The idea to let citizens directly decide certain issues arose during the 2014 negotiations for the Amsterdam city council coalition. Bart Cosijn and Yvette Jeuken were enthusiastic: “The coalition didn’t make it, but this idea was really good,” says Cosijn. A year later, the Amsterdam Burgertop was realized: “The aim is to let people influence subjects they feel are important, even if those people are not usually involved in politics.”
In an initiative partially supported by the city, 250 engaged Amsterdam citizens met on June 6, 2015, in the Zuiderkerk. They discussed a wide range of topics at 35 different tables. Today, citizens are executing some of the resulting plans. Other plans, which require political involvement, will be presented to the city council, to district councils or to the Mayor and Executive Board.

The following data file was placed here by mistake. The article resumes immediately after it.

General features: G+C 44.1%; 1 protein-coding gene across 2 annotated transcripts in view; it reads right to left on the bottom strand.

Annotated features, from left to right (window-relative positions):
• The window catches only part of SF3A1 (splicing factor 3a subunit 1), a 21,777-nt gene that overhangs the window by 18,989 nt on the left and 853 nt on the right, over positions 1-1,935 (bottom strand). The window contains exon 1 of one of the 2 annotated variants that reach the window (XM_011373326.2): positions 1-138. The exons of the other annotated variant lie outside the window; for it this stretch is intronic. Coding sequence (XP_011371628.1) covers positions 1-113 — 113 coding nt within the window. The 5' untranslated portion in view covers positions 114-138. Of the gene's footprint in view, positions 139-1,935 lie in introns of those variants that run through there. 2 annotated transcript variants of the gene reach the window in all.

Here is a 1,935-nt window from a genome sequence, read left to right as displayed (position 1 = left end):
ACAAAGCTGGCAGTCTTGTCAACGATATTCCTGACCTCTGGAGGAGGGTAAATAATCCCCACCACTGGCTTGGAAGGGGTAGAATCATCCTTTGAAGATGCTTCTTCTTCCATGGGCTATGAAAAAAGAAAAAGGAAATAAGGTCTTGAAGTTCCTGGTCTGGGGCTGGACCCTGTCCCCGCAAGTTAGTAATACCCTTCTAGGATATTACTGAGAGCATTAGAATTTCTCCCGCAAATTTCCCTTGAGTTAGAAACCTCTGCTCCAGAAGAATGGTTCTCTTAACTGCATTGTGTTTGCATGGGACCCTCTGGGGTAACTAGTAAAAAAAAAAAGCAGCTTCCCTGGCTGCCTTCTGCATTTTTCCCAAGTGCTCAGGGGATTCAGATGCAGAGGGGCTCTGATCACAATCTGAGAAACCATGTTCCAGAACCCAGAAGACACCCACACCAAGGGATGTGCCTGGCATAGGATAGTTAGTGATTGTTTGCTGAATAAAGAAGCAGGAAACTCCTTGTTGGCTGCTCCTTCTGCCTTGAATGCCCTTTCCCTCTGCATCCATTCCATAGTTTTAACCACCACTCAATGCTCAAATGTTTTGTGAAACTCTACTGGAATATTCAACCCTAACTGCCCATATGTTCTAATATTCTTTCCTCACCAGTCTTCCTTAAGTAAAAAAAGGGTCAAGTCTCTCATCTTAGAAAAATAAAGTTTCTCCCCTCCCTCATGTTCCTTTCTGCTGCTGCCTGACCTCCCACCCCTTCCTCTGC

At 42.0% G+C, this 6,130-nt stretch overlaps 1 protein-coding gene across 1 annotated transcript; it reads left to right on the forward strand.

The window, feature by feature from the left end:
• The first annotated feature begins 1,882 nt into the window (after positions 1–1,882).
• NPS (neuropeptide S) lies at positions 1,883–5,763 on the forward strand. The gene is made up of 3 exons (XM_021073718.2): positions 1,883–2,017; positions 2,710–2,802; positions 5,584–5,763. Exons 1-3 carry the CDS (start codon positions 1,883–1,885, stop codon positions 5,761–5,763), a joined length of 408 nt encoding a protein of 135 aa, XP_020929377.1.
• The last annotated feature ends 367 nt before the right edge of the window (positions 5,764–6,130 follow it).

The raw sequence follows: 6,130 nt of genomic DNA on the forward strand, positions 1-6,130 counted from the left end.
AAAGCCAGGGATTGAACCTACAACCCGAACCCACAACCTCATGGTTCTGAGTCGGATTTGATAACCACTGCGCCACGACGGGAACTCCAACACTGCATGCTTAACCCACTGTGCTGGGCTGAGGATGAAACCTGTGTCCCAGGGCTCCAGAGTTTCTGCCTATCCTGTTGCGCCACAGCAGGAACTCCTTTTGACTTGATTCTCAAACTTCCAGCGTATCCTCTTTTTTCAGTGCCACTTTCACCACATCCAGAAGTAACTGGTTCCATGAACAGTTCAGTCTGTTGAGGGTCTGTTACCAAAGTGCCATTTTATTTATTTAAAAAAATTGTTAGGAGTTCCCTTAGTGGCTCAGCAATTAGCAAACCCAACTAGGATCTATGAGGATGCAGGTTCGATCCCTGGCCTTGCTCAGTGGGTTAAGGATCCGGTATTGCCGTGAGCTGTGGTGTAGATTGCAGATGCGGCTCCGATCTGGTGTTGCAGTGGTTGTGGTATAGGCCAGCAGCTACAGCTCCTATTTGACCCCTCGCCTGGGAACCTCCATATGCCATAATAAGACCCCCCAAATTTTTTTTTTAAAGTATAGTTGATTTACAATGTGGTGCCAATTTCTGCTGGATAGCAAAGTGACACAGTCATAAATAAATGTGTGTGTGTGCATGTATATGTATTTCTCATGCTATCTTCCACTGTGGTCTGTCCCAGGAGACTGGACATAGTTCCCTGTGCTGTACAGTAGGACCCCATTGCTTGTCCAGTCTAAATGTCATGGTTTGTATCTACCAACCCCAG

Cosijn sees the Burgertop as a useful addition to the current political system. The Democracy & Media Foundation supports this fine, independent initiative of involved Amsterdam citizens who are concerned with local democracy. The initiative aims for democratic innovation and an increased involvement of citizens. Hence, Burgertop perfectly matches our objective of ‘democratic innovation’.